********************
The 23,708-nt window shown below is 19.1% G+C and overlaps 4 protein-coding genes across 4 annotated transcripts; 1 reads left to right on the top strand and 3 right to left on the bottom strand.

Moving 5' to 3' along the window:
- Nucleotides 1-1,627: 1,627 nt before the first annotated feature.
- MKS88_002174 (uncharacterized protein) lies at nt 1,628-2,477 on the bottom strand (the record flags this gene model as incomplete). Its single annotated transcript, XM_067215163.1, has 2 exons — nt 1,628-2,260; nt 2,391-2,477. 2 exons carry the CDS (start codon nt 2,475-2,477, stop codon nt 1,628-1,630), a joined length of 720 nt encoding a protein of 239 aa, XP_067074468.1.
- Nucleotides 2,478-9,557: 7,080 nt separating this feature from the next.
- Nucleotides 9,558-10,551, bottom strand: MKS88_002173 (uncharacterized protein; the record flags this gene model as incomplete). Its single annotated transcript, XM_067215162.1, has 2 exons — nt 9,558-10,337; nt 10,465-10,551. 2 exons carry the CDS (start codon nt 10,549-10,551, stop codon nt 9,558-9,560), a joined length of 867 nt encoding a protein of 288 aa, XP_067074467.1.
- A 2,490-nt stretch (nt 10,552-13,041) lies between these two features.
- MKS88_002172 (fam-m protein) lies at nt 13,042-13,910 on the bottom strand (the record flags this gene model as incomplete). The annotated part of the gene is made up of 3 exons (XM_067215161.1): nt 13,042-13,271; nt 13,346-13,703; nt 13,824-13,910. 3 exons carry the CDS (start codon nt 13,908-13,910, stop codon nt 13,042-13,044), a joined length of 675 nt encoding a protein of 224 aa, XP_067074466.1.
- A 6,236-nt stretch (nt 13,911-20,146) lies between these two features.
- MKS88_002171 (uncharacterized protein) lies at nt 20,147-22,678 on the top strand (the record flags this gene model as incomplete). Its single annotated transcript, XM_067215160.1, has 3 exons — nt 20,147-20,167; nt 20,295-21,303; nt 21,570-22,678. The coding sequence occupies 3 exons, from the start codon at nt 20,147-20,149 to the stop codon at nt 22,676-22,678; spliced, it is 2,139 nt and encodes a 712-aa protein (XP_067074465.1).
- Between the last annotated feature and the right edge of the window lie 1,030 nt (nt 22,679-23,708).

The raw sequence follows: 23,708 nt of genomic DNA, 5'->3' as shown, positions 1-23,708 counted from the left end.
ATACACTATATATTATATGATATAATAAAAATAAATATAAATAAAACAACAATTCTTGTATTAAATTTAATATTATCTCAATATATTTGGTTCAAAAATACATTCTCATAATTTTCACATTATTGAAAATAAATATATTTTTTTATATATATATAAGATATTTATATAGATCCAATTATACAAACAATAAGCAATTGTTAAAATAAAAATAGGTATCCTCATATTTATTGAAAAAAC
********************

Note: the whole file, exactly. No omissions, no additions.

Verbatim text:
The 23,708-nt window shown below is 19.1% G+C and overlaps 4 protein-coding genes across 4 annotated transcripts; 1 reads left to right on the top strand and 3 right to left on the bottom strand.

Moving 5' to 3' along the window:
- Nucleotides 1-1,627: 1,627 nt before the first annotated feature.
- MKS88_002174 (uncharacterized protein) lies at nt 1,628-2,477 on the bottom strand (the record flags this gene model as incomplete). Its single annotated transcript, XM_067215163.1, has 2 exons — nt 1,628-2,260; nt 2,391-2,477. 2 exons carry the CDS (start codon nt 2,475-2,477, stop codon nt 1,628-1,630), a joined length of 720 nt encoding a protein of 239 aa, XP_067074468.1.
- Nucleotides 2,478-9,557: 7,080 nt separating this feature from the next.
- Nucleotides 9,558-10,551, bottom strand: MKS88_002173 (uncharacterized protein; the record flags this gene model as incomplete). Its single annotated transcript, XM_067215162.1, has 2 exons — nt 9,558-10,337; nt 10,465-10,551. 2 exons carry the CDS (start codon nt 10,549-10,551, stop codon nt 9,558-9,560), a joined length of 867 nt encoding a protein of 288 aa, XP_067074467.1.
- A 2,490-nt stretch (nt 10,552-13,041) lies between these two features.
- MKS88_002172 (fam-m protein) lies at nt 13,042-13,910 on the bottom strand (the record flags this gene model as incomplete). The annotated part of the gene is made up of 3 exons (XM_067215161.1): nt 13,042-13,271; nt 13,346-13,703; nt 13,824-13,910. 3 exons carry the CDS (start codon nt 13,908-13,910, stop codon nt 13,042-13,044), a joined length of 675 nt encoding a protein of 224 aa, XP_067074466.1.
- A 6,236-nt stretch (nt 13,911-20,146) lies between these two features.
- MKS88_002171 (uncharacterized protein) lies at nt 20,147-22,678 on the top strand (the record flags this gene model as incomplete). Its single annotated transcript, XM_067215160.1, has 3 exons — nt 20,147-20,167; nt 20,295-21,303; nt 21,570-22,678. The coding sequence occupies 3 exons, from the start codon at nt 20,147-20,149 to the stop codon at nt 22,676-22,678; spliced, it is 2,139 nt and encodes a 712-aa protein (XP_067074465.1).
- Between the last annotated feature and the right edge of the window lie 1,030 nt (nt 22,679-23,708).

The raw sequence follows: 23,708 nt of genomic DNA, 5'->3' as shown, positions 1-23,708 counted from the left end.
ATACACTATATATTATATGATATAATAAAAATAAATATAAATAAAACAACAATTCTTGTATTAAATTTAATATTATCTCAATATATTTGGTTCAAAAATACATTCTCATAATTTTCACATTATTGAAAATAAATATATTTTTTTATATATATATAAGATATTTATATAGATCCAATTATACAAACAATAAGCAATTGTTAAAATAAAAATAGGTATCCTCATATTTATTGAAAAAAC